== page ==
Avoiding extinction: It’s all about managing construction data

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technology in the construction sector

Tom Willcock, head of surveying innovation at Hollis explores innovation in data management and how technology in the construction sector is more visible than ever

Although the real estate industry is sometimes seen as behind other industries when it comes to implementing technology, it is becoming ever more visible and necessary. From setting and measuring sustainability requirements, to collecting accurate building data to help asset managers measure operational performance, we’re already seeing the positive impact of technology.

The current pandemic has led to a mass acceleration in the generation and implementation of new technologies across the property and construction sector, as we quickly adapt to a new way of working.

Technology has been key for collaboration on construction projects and keeping projects going, as well as for developing local supply chains.

At Hollis, we have teams of people based in the UK, Ireland and across mainland Europe. Providing a safe working environment for our people, clients, and those that we work with on site, has been paramount. As part of this, digital solutions are more important than ever.

We pride ourselves on leading from the front when it comes to new digital and technology solutions in surveying, and it is our view that property is now very much a data game.

Innovation is all about creating real value

If a new innovation isn’t going to make a marked difference to them and the end user, then it’s not something we would implement. It’s all about delivery and doing things sustainably. It is easy to focus on the short-term technology fixes, but the long-term innovations are also critically important.

Technology is a tool for making important decisions, but people are and still remain fundamental in interpreting and reporting on the data collected. Although there’s a wealth of data already being produced, it can in many cases be difficult to convert this into useful management information.

With restrictions to accessing buildings and sites since the start of the pandemic, we have accelerated our use of drones and introduced 360 cameras to capture a wide range of visual imagery and video.

The virtual walk-throughs of property assets help allow inspections to be undertaken remotely. Drones have enabled our team to continue to survey buildings and keep projects on track.

The high-resolution cameras utilised, both on drones and terrestrially based, capture incredible detail. The data helps clients and surveyors to visualise sites, as well as help to identify and better determine the extent of building maintenance issues.

Clients can host and retain the data, and the data can be tagged and overlaid with documentation, e.g maintenance and product information. The technology also provides the functionality to create interactive layout drawings, providing great visual aids.

Going further than that, in August we launched our virtual due diligence service. Through an online data hub, buyers, sellers and asset managers can view a building before, during, and after transactions, while at the same time having access to all necessary technical due diligence information and risk areas. The data hub can also be updated after purchase so that the new owner has a complete and up-to-date record with everything, such as project information, lease plans and licences for alteration, in one place.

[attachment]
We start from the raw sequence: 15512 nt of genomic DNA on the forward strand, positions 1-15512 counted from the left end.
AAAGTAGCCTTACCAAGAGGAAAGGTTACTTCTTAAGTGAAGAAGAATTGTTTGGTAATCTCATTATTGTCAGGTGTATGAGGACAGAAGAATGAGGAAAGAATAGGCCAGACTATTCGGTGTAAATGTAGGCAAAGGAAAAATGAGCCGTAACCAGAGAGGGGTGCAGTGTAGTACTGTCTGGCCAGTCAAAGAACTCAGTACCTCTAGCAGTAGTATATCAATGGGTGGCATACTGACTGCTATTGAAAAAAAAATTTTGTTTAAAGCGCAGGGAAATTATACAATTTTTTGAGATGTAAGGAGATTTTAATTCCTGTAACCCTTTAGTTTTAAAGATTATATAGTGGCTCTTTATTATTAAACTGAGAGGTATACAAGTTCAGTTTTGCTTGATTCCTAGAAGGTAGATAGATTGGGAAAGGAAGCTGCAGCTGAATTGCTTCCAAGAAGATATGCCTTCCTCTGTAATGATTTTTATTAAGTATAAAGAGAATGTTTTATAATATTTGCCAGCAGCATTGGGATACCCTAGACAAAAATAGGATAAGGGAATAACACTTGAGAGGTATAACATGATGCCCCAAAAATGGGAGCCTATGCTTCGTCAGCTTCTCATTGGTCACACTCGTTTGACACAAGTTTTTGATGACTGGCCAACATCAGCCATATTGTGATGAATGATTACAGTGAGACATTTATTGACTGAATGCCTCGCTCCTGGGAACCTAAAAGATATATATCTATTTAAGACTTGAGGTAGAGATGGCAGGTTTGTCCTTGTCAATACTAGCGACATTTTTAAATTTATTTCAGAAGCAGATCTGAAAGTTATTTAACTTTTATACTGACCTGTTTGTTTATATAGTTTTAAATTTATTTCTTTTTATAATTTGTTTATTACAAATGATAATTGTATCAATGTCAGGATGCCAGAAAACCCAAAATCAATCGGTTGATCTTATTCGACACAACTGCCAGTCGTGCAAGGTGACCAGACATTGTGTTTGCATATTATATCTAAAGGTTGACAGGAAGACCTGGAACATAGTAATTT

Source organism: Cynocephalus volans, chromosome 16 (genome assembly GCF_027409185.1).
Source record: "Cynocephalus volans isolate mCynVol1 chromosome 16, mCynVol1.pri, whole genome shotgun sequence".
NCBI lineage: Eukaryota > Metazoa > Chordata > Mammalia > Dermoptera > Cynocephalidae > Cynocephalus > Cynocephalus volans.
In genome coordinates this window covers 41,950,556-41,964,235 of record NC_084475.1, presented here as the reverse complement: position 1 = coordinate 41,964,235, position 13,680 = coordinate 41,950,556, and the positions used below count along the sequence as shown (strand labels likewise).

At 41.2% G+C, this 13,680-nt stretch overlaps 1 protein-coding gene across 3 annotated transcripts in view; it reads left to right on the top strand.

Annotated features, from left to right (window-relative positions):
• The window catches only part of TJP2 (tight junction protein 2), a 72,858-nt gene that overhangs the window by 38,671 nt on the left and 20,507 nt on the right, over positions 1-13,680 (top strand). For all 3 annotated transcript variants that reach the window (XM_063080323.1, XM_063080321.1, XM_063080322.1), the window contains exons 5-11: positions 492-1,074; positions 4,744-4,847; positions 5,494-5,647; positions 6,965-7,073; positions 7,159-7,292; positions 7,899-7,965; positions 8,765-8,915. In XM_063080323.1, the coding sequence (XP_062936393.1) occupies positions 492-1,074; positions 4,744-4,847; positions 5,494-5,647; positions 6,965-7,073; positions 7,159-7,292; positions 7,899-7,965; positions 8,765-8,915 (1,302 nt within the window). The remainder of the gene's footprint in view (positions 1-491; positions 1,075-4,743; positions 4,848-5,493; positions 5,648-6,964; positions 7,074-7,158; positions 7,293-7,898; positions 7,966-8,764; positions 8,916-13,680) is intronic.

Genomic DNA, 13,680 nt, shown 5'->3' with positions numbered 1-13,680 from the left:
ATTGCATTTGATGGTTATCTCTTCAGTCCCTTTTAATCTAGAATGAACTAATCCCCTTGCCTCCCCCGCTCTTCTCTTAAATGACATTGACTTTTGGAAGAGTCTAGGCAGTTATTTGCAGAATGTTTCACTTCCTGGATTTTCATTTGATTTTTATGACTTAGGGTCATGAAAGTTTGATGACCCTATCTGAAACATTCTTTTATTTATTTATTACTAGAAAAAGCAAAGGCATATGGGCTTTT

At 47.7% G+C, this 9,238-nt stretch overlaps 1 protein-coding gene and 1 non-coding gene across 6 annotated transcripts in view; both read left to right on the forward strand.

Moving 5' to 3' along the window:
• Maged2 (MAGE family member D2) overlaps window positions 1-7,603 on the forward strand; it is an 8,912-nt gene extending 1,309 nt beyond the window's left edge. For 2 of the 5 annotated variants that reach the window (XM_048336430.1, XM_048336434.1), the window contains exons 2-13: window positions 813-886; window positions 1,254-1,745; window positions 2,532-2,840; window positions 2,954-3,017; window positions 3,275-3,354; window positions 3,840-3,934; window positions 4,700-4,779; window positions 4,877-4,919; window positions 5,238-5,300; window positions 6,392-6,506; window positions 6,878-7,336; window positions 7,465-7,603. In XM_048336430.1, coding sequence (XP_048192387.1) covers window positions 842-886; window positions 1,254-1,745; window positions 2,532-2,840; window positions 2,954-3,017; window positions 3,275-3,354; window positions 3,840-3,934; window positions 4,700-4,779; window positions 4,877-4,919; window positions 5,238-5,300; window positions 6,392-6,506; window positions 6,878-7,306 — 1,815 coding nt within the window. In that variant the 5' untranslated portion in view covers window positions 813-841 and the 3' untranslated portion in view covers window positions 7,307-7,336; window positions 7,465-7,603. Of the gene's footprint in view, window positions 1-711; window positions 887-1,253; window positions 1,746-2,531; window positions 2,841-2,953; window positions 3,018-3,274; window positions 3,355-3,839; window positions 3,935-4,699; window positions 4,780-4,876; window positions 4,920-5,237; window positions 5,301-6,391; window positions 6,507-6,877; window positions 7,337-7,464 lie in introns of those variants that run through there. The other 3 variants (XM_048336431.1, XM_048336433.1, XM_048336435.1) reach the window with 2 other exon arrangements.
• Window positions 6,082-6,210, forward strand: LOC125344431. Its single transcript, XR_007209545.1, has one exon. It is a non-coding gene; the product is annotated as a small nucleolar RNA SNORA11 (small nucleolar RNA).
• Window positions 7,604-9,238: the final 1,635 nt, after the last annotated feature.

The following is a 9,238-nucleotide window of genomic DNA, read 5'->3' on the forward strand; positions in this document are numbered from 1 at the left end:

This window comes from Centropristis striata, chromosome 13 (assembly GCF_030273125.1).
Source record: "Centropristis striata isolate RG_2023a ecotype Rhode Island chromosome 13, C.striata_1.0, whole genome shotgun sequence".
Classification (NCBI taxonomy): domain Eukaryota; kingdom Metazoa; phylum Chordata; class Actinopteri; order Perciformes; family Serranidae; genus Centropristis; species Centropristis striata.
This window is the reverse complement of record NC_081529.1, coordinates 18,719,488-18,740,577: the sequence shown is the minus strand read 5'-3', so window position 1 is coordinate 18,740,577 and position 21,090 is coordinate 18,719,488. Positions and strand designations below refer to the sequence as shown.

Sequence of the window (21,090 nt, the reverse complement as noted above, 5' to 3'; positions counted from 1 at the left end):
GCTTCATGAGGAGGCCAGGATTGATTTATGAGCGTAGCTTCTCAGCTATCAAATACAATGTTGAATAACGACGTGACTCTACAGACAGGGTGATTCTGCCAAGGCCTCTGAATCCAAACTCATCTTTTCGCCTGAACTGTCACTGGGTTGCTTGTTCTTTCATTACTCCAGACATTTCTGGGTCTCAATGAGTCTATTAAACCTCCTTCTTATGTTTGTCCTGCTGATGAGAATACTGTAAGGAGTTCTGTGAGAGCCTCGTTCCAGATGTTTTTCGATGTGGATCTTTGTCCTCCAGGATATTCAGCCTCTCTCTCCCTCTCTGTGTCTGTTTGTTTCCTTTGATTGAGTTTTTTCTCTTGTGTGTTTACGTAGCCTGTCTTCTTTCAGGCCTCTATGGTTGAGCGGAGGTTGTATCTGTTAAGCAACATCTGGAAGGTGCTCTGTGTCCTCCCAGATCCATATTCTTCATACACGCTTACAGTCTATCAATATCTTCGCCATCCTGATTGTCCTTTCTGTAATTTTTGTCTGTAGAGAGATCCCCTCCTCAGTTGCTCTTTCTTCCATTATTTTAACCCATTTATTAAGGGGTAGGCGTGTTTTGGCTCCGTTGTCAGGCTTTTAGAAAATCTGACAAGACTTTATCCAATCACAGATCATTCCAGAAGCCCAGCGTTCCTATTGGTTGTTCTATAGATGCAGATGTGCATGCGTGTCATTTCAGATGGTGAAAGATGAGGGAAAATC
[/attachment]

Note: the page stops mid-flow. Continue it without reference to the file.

With the need to keep transactions moving in an increasingly digital world, this virtual solution provides a simple and accessible way for clients to review technical due diligence virtually, allowing a seamless transaction process from anywhere in the world. The data can be used as an ongoing asset management tool, and can be assigned to different parties throughout the lifetime of the building.

The new service saves both time and money by limiting the need for multiple teams to go on site, enabling quick inspection times and strengthening the oversight of a building.

The future of technology

Real estate companies are ploughing more capital than ever into new technology for cost and time efficiencies, delivering faster and better results to their clients. But, the future lies in technology that solves real problems. As we move further into this new decade, data-set integration and looking to digitise products will play key roles in transforming the way the property sector operates.

We are seeing greater advancements in virtual reality technology, with the increasing camera quality and ability to capture data, and there is a lot of scope for artificial intelligence.

In the not so distant future, when you’re selling a building, investors are likely to want to see all of the data that is associated with that building, in order to better understand what the building is truly worth to them. It becomes packaged up into the whole lifecycle of the property.

The business benefits and the opportunities of data have become enormous. To ensure the right balance between technology and people, we require a new type of real estate professional. Surveyors and engineers are having to learn new skills in order to adapt to this shift. Universities, where budding surveyors are being trained, will need to be more focussed on how data is managed, using AI and machine learning, which we can already see in the workflows of surveyors and engineers.

We’ve got to avoid ‘Blockbusters’ moments within any industry, having disruptor awareness is important. Firms in the property and construction sectors need to be aware of what is happening, what is changing, and adapt quickly to stay on top.

 

 

Tom Willcock

Head of Surveying Innovation

Hollis

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